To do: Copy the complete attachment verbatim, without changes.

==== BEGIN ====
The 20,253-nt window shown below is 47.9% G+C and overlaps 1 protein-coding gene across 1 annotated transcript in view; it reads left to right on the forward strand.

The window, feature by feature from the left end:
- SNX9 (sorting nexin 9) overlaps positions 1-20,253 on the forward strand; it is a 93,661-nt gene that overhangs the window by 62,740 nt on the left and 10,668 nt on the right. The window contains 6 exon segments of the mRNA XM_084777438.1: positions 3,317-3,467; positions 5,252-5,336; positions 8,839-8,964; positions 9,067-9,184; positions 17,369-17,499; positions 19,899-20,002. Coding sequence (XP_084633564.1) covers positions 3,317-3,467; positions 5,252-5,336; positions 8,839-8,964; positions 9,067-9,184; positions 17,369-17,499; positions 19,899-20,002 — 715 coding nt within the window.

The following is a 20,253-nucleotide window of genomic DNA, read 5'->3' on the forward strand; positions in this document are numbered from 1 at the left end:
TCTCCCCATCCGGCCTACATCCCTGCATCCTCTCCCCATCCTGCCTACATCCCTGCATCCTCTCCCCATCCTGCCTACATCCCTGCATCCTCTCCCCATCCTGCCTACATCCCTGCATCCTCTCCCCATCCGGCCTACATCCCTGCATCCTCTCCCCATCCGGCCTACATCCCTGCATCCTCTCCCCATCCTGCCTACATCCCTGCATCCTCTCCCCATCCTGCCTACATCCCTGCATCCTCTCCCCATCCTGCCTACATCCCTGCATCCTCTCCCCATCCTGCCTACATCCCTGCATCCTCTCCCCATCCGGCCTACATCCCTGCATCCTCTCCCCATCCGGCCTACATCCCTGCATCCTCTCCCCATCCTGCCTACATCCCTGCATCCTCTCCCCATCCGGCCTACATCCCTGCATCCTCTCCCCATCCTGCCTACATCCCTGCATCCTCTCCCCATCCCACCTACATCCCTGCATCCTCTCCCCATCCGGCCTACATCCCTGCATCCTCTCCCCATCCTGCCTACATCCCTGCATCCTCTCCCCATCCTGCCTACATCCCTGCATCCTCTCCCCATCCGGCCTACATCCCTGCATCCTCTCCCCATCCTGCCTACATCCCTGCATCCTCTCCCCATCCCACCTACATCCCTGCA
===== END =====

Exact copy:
The 20,253-nt window shown below is 47.9% G+C and overlaps 1 protein-coding gene across 1 annotated transcript in view; it reads left to right on the forward strand.

The window, feature by feature from the left end:
- SNX9 (sorting nexin 9) overlaps positions 1-20,253 on the forward strand; it is a 93,661-nt gene that overhangs the window by 62,740 nt on the left and 10,668 nt on the right. The window contains 6 exon segments of the mRNA XM_084777438.1: positions 3,317-3,467; positions 5,252-5,336; positions 8,839-8,964; positions 9,067-9,184; positions 17,369-17,499; positions 19,899-20,002. Coding sequence (XP_084633564.1) covers positions 3,317-3,467; positions 5,252-5,336; positions 8,839-8,964; positions 9,067-9,184; positions 17,369-17,499; positions 19,899-20,002 — 715 coding nt within the window.

The following is a 20,253-nucleotide window of genomic DNA, read 5'->3' on the forward strand; positions in this document are numbered from 1 at the left end:
TCTCCCCATCCGGCCTACATCCCTGCATCCTCTCCCCATCCTGCCTACATCCCTGCATCCTCTCCCCATCCTGCCTACATCCCTGCATCCTCTCCCCATCCTGCCTACATCCCTGCATCCTCTCCCCATCCGGCCTACATCCCTGCATCCTCTCCCCATCCGGCCTACATCCCTGCATCCTCTCCCCATCCTGCCTACATCCCTGCATCCTCTCCCCATCCTGCCTACATCCCTGCATCCTCTCCCCATCCTGCCTACATCCCTGCATCCTCTCCCCATCCTGCCTACATCCCTGCATCCTCTCCCCATCCGGCCTACATCCCTGCATCCTCTCCCCATCCGGCCTACATCCCTGCATCCTCTCCCCATCCTGCCTACATCCCTGCATCCTCTCCCCATCCGGCCTACATCCCTGCATCCTCTCCCCATCCTGCCTACATCCCTGCATCCTCTCCCCATCCCACCTACATCCCTGCATCCTCTCCCCATCCGGCCTACATCCCTGCATCCTCTCCCCATCCTGCCTACATCCCTGCATCCTCTCCCCATCCTGCCTACATCCCTGCATCCTCTCCCCATCCGGCCTACATCCCTGCATCCTCTCCCCATCCTGCCTACATCCCTGCATCCTCTCCCCATCCCACCTACATCCCTGCA